Same-sex couples have a constitutional right to marry nationwide, the U.S. Supreme Court said in a historic ruling that caps the biggest civil rights transformation in a half-century.
Voting 5-4, the justices said states lack any legitimate reason to deprive gay couples of the freedom to marry. Justice Anthony Kennedy joined the court’s four Democratic appointees in the majority, bringing gay weddings to the last 14 states where they were still banned.
“The right to marry is a fundamental right inherent in the liberty of the person,” Kennedy wrote. “Couples of the same sex may not be deprived of that right and that liberty.”
The ruling is a legal landmark, on par with the 1967 Supreme Court decision that guaranteed interracial couples the freedom to wed. It punctuates a period of sweeping change in the rights of gays, coming only 11 years after Massachusetts became the first state to allow same-sex marriages.
The decision is likely to meet resistance in parts of the country and spark new legal fights. North Carolina has a new law that lets court officials refuse to officiate at same-sex marriage ceremonies. Pike County, Alabama, currently isn’t issuing marriage licenses to anyone.
In other parts of the country, same-sex marriage started almost immediately after the high court ruled. Travis County, Texas, began issuing marriage licenses to gay couples at 10:30 a.m. local time. County judges in Ohio, North Dakota, Nebraska, Michigan, Tennessee, Arkansas and Kentucky had either begun issuing licenses or stood ready to do so this morning, according to local news reports.
Same-sex couples in Mississippi, Louisiana and Alabama were told they will have to wait.
Chief Justice John Roberts and Justices Antonin Scalia, Clarence Thomas and Samuel Alito dissented, with each writing a separate opinion. Roberts read a summary of his dissent from the bench for the first time in his 10 years on the court.
Roberts wrote that the gay couples “make strong arguments rooted in social policy and consideration of fairness.” But, he said, “under the Constitution, judges have power to say what the law is, not what it should be.”
Justices Ruth Bader Ginsburg, Stephen Breyer, Sonia Sotomayor and Elena Kagan joined Kennedy’s opinion without adding any separate comments.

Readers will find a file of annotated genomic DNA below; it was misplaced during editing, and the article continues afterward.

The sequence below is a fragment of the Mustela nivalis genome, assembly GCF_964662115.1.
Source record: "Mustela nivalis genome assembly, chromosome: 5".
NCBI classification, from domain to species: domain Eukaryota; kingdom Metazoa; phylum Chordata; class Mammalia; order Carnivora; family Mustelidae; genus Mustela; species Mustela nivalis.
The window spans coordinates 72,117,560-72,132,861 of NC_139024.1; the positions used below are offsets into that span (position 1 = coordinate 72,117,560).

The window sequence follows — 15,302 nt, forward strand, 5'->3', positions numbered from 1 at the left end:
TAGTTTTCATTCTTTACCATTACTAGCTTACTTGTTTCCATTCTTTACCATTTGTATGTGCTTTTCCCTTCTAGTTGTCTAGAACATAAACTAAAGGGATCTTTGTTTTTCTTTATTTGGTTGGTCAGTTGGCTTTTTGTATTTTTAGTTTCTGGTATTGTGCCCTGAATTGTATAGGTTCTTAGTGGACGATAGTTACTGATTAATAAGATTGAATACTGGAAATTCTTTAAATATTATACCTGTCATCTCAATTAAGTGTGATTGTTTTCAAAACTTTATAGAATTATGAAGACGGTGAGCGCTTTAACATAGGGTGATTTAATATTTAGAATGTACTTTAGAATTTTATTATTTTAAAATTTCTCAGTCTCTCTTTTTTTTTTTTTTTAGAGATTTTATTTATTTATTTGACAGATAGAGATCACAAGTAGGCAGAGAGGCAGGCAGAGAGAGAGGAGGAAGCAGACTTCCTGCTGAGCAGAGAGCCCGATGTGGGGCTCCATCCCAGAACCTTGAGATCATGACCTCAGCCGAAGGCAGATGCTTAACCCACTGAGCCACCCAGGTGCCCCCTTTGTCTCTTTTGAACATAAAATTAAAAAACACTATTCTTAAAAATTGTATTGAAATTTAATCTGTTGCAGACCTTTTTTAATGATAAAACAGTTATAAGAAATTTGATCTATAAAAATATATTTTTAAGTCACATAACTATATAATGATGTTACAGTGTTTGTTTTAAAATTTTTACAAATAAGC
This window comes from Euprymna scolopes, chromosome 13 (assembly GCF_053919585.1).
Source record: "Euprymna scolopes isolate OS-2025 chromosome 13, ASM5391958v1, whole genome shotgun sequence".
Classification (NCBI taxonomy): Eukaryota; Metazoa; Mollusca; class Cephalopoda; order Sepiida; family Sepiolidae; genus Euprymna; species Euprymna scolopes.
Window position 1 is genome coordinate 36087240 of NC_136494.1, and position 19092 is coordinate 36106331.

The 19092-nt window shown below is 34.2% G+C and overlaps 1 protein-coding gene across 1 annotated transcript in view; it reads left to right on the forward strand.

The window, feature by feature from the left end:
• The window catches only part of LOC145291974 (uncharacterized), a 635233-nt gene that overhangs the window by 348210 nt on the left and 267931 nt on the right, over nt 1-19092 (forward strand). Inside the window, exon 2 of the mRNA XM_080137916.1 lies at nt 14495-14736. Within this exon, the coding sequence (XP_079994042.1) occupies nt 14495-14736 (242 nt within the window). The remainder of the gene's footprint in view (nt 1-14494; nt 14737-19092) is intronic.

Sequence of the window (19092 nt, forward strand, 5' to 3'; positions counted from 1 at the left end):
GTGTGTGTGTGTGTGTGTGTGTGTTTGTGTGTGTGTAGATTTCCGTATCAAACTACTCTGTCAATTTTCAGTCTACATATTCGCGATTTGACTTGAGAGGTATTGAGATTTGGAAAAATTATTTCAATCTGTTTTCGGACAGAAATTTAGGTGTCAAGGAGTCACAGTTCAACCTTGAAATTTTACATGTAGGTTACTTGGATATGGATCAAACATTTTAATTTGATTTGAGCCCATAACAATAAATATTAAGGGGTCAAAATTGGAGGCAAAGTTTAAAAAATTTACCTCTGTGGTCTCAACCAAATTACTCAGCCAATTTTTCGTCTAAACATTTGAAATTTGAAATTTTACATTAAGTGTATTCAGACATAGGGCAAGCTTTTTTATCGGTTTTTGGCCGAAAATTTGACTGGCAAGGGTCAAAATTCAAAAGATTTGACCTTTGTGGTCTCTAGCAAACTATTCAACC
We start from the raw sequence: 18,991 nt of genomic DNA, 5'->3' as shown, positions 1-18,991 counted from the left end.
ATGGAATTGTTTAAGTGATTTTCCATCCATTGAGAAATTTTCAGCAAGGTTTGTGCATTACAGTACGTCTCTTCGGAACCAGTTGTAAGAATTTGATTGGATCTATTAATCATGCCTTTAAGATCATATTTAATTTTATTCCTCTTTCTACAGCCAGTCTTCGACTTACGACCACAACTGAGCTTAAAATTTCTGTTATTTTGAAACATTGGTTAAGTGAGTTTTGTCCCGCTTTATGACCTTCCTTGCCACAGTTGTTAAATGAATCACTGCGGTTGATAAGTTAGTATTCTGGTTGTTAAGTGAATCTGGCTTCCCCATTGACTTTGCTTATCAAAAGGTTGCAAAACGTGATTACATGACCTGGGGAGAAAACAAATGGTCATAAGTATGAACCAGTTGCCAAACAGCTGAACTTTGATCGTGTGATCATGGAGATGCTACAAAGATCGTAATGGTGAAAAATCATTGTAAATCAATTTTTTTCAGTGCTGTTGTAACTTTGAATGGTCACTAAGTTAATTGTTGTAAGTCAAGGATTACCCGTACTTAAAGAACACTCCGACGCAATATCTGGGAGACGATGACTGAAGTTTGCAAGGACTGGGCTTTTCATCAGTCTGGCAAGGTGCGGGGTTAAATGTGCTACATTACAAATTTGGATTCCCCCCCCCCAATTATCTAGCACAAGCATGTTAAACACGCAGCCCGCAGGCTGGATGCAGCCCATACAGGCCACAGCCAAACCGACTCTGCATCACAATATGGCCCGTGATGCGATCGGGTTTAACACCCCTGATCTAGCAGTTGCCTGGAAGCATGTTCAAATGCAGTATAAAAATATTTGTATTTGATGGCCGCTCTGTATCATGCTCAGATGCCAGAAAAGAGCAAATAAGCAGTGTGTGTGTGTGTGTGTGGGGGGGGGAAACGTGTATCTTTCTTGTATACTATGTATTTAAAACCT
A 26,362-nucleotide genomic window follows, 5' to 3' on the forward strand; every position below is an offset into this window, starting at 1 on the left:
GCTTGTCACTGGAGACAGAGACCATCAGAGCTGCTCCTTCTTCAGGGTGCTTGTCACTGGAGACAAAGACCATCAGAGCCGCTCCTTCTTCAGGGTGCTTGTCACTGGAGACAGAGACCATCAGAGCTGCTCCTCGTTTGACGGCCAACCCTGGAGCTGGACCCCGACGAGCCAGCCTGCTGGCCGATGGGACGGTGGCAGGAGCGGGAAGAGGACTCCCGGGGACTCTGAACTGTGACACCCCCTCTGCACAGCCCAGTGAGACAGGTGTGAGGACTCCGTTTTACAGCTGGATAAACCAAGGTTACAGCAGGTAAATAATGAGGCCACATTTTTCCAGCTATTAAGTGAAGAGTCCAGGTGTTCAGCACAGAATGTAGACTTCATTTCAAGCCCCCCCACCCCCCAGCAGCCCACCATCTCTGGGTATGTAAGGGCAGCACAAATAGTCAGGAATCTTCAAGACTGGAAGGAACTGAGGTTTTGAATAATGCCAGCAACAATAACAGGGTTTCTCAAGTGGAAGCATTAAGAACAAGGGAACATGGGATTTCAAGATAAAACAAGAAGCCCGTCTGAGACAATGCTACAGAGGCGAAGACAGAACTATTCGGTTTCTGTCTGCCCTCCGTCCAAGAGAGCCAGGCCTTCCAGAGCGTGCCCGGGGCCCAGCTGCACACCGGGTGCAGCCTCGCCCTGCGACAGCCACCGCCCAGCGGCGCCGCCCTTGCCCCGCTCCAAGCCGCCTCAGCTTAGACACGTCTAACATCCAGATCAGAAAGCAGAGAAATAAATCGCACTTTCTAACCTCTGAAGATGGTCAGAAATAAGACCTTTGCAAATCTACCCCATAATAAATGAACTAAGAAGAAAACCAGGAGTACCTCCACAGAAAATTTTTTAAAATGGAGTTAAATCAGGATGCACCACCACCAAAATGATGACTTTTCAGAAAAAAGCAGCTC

The decision comes at a time of record support among Americans for same-sex weddings. A Gallup poll conducted in May showed 60 percent favoring legalized same-sex marriage and 37 percent opposed.
‘Dignity of Marriage’
“This ruling will strengthen all of our communities by offering to all loving same-sex couples the dignity of marriage across this great land,” President Barack Obama said in a statement at the White House.
Immediately after the ruling, Obama placed a call to Jim Obergefell, the Ohio man whose name will forever be attached to the ruling. Obergefell became the lead plaintiff after seeking to have his name on the death certificate of his partner of two decades, John Arthur. Obergefell and Arthur married on an airport tarmac in Maryland in 2013 just months before Arthur’s death.
“Your leadership on this issue, you know, has changed the country,” Obama told Obergefell, who was in the courtroom for Friday’s announcement.
A party-like atmosphere developed outside the court in the hours after the ruling. Gay-marriage supporters cheered, sang songs and took pictures of themselves at the site of history.
“This means finally equality for not only the entire gay community but for myself as well,” said Dan Fitzgerald, a 19-year-old gay man from Washington and student at American University.
Hundreds of companies -- including Amazon.com Inc., Google Inc. and Walt Disney Co. -- pressed the court to legalize gay marriage nationwide. They said it would help them attract able workers and simplify their employee-benefit packages throughout the nation.
The ruling “will help families across the country, make it easier for businesses to hire and keep talented people, and promote both economic growth and individual freedom,” Goldman Sachs Group Inc. said in a statement on its website.